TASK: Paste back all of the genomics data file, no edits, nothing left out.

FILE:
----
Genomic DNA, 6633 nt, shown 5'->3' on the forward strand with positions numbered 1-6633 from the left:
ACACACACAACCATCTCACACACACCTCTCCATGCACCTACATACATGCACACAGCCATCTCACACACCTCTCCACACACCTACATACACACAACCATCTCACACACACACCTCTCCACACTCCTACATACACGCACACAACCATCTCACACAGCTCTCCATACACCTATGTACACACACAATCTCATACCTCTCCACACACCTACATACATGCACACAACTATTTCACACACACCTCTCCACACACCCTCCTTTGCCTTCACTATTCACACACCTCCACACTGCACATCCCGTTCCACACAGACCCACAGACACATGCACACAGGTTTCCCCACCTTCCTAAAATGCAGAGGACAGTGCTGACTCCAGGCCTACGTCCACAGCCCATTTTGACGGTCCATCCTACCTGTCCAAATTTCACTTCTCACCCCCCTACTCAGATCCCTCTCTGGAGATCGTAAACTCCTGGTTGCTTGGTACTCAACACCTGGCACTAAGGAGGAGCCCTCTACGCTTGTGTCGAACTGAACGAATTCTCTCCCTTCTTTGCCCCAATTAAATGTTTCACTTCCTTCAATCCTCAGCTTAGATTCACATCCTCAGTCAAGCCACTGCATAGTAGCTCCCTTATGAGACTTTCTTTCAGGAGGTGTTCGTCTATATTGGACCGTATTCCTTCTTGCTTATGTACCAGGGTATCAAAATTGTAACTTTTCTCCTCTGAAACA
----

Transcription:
Genomic DNA, 6633 nt, shown 5'->3' on the forward strand with positions numbered 1-6633 from the left:
ACACACACAACCATCTCACACACACCTCTCCATGCACCTACATACATGCACACAGCCATCTCACACACCTCTCCACACACCTACATACACACAACCATCTCACACACACACCTCTCCACACTCCTACATACACGCACACAACCATCTCACACAGCTCTCCATACACCTATGTACACACACAATCTCATACCTCTCCACACACCTACATACATGCACACAACTATTTCACACACACCTCTCCACACACCCTCCTTTGCCTTCACTATTCACACACCTCCACACTGCACATCCCGTTCCACACAGACCCACAGACACATGCACACAGGTTTCCCCACCTTCCTAAAATGCAGAGGACAGTGCTGACTCCAGGCCTACGTCCACAGCCCATTTTGACGGTCCATCCTACCTGTCCAAATTTCACTTCTCACCCCCCTACTCAGATCCCTCTCTGGAGATCGTAAACTCCTGGTTGCTTGGTACTCAACACCTGGCACTAAGGAGGAGCCCTCTACGCTTGTGTCGAACTGAACGAATTCTCTCCCTTCTTTGCCCCAATTAAATGTTTCACTTCCTTCAATCCTCAGCTTAGATTCACATCCTCAGTCAAGCCACTGCATAGTAGCTCCCTTATGAGACTTTCTTTCAGGAGGTGTTCGTCTATATTGGACCGTATTCCTTCTTGCTTATGTACCAGGGTATCAAAATTGTAACTTTTCTCCTCTGAAACA